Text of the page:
The poorly named Firstborn weren’t actually born. The Craeylu fabricated them in the Pool of Life. Each Firstborn was the first of their kind to awaken and very gifted. All were sorcerers and channelers (except the Harnae) and most were Earthmages too.
Upon rising from the Pool, the Firstborn floated to Sangrar from Heaven encased in what looked like giant soap bubbles. Along the way, the bubbles multiplied, like a child had waved a soapy wand, and each trailing bubble contained another of the Firstborn’s people. These were the Secondborn, who, like the Firstborn, weren’t really born at all.
The Secondborn landed on Sangrar, but far away from the Firstborn, who landed at Jahar, where the Ealar and Elehu were waiting for them. The Craeylu attended too, by means of a holographic projection trick from Finbardin’s grassy balcony in the Outermost Heavens. The gods came to prophecize, utter dire warnings and generally dampen the spirits of what would have otherwise been a most excellent day. Omens and foretellings usually aren’t a cause for celebration. More often than not, they predict doom of some sort and the First Congress of the Gods, as this grand meeting was later named, stayed true to form.
During the Congress, the Firstborn learned, mostly from Lillandra, that the eternally bright world upon which they’d landed would someday be plunged into darkness, that Sorrow would enter the world and try to rule them, that there were strict prohibitions as to whom they might love (in the physical sense only, they were free to give their hearts away to whomever they pleased, so long as they knew the rules on what could and couldn’t be consummated).
As channelers, the Firstborn all heard earthsong the moment they landed among the Stones and it delighted them, but they didn’t know what it meant until the gods explained the everything. By the end of the rather long-winded explanation, they knew that they had to pray and pray often to the Earth Mother, even though they didn’t understand what it meant to pray. Nonetheless, they nodded dutifully and then one of them asked for clarification.
Lillandra answered in great detail. As the goddess of fertility, it was right up her alley. A few cheeks turned red, including Nammoran’s – Kandol always described his grandfather as provincial in certain respects, by your standards he’d have felt quite comfortable in Victorian England – but most simply grinned until they looked around the Stones and realized how dire the situation was. There was only one of each race (ok, three Harnae, but I’m getting tired of excluding them). From what they’d just heard, praying worked much better with two than one. Only then, did the gods tell them about the Secondborn. Given the downers they’d just heard, I’m surprised some of them didn’t say to hell with it, but these Firstborn were made of stern stuff and knuckled down to the task at hand.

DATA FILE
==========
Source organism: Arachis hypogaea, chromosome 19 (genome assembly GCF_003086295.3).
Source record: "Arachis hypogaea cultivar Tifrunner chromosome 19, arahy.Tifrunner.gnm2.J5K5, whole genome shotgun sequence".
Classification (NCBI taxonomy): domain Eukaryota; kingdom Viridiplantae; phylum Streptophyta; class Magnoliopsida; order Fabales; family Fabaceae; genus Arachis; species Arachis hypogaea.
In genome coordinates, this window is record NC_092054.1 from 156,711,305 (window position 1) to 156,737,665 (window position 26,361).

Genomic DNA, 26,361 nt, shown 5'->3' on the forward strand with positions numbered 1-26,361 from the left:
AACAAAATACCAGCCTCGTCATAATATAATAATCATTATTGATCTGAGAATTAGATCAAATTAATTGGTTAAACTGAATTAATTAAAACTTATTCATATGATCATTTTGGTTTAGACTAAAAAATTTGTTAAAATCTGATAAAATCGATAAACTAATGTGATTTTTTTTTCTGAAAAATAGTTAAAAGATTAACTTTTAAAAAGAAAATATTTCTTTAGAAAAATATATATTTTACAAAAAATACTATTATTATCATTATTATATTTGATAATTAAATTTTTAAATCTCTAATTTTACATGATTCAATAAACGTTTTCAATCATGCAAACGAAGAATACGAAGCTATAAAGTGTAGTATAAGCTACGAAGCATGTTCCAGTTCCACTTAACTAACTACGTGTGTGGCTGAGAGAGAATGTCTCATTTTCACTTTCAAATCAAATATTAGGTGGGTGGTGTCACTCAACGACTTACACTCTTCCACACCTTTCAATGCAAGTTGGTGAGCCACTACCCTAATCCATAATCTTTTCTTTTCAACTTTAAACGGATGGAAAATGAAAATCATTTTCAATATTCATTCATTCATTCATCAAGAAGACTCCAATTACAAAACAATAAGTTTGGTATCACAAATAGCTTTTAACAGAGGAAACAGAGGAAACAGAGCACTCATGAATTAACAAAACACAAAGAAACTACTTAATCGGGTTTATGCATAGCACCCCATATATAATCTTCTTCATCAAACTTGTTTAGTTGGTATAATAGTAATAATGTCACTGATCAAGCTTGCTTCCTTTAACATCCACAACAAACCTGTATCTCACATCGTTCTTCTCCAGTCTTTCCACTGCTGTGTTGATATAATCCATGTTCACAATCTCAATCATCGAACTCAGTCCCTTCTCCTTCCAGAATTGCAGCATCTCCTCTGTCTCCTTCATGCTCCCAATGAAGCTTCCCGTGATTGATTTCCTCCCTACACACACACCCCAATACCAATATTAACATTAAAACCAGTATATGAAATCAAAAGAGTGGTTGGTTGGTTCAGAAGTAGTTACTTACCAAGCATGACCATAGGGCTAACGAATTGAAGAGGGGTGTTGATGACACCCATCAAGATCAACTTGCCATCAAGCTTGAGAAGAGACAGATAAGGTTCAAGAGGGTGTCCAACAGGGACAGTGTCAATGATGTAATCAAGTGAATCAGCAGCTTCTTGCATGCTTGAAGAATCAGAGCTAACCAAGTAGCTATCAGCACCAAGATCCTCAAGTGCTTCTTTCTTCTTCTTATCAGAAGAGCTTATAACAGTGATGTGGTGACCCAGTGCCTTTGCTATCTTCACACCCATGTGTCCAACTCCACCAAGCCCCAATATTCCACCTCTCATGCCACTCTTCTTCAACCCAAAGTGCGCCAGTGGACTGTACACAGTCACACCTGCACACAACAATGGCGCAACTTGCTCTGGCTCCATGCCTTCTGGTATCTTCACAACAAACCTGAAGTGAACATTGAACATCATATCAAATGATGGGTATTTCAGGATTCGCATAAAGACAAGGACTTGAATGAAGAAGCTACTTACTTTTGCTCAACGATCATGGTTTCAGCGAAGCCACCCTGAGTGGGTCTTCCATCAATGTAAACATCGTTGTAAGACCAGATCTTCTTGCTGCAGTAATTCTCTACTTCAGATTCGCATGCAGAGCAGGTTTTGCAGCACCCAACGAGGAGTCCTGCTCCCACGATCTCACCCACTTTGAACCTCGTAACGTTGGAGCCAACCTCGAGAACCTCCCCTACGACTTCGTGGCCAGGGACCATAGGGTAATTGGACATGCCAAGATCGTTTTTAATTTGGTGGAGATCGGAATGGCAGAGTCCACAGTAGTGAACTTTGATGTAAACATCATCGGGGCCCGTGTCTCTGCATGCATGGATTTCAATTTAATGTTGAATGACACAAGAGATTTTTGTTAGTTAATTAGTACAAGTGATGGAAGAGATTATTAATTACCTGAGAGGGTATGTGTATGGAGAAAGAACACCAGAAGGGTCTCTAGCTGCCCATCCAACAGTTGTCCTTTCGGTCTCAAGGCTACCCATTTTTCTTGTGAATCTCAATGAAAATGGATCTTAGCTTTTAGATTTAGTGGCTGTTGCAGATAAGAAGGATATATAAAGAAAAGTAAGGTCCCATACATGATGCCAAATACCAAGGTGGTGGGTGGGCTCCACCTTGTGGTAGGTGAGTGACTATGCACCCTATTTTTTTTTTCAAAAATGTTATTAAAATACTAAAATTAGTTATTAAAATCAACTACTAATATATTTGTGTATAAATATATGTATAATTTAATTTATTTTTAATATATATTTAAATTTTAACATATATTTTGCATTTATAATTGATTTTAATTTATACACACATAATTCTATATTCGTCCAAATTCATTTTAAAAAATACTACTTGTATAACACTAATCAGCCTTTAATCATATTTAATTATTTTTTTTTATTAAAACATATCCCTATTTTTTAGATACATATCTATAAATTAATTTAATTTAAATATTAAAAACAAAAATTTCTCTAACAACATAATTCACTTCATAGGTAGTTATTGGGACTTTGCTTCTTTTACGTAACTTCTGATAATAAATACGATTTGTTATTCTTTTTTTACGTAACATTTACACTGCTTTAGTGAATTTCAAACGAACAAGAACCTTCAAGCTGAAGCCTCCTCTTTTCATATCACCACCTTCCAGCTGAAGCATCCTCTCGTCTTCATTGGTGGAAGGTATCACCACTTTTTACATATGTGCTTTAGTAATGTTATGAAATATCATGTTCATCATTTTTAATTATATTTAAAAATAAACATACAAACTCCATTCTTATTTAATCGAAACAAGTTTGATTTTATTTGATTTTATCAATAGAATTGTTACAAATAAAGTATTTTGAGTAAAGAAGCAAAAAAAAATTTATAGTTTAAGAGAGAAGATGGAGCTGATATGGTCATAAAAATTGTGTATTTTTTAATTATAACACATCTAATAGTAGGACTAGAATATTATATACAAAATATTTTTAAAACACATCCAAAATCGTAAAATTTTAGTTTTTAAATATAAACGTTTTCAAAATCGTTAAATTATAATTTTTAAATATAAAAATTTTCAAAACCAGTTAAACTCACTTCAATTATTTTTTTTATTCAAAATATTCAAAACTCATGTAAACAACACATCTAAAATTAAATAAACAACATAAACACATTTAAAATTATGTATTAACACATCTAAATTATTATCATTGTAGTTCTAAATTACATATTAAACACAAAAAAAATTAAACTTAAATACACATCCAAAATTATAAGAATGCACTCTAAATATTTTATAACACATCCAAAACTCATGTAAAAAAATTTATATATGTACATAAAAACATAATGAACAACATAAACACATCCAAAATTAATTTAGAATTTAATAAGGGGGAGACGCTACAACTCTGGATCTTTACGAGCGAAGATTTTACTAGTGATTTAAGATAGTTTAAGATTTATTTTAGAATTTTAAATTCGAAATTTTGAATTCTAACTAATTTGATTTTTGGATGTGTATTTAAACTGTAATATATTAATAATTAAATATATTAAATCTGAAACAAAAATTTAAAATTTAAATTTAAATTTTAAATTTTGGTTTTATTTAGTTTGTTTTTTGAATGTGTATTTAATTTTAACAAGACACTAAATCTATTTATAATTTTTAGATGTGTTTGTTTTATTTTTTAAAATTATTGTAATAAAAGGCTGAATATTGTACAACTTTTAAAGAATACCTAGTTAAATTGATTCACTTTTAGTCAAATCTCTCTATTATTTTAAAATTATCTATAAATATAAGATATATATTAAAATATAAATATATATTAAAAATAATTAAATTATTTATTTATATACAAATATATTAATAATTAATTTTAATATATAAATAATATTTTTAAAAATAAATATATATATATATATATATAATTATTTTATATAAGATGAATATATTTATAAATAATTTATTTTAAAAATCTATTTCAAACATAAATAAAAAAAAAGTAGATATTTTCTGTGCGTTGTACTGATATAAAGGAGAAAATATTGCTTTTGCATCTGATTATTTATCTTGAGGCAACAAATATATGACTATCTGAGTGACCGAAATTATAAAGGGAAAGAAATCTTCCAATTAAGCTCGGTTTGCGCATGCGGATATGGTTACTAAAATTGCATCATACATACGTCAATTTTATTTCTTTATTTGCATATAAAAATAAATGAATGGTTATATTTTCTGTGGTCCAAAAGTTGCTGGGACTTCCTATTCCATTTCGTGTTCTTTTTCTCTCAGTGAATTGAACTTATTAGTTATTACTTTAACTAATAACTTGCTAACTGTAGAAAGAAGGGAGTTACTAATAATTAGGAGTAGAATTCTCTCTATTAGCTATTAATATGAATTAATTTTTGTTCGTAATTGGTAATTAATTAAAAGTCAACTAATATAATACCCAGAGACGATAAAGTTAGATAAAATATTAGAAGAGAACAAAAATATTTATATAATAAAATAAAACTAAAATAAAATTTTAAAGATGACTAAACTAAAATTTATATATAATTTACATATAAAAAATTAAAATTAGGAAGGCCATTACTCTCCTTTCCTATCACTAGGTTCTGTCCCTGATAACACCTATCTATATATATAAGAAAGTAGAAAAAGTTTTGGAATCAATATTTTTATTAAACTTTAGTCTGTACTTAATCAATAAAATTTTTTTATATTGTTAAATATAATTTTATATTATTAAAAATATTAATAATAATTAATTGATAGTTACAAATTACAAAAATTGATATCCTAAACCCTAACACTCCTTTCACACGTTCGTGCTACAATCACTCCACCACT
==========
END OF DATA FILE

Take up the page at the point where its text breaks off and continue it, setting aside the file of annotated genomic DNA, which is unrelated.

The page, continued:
When the Congress came to an end, the Firstborn set off in search of their Secondborn. This took years, or decades, which really was rather ridiculous when you stop to think about it. Why would the gods make it so difficult for the Firstborn to find the Secondborn? All those years of searching and the seals trapping the Dark Lord kept weakening the entire time. The gods were playing with fire by hiding the Secondborn so well. Fortunately, there were just barely enough prayers to go around and keep One-Eye from escaping.
The only explanation I can come up with is that the gods were teaching the Firstborn adversity, to make them better appreciate the Secondborn when they found them, but I can’t imagine that would have been a problem. By the time the Firstborn stumbled across their Secondborn, they would have been starved for companionship and desire to pray with someone, anyone. Lastly, if it was a lesson on adversity the gods were after, wouldn’t it have been easier to throw a Troll or two their way, or if that wasn’t enough of a challenge, a Maldok or a Jixari?
The Firstborn found the Secondborn in reasonable numbers, at least a score or so, enough for each race to go forth and multiply (it went hand in hand with prayer) without too much inbreeding. Nammoran and Dar, however, found a whole gaggle of Secondborn, enough to form the Fair Folk tribes and the Forge Folk clans. Elves and Dwarves were always the most populous of the Elder Races, especially after the Reckoning.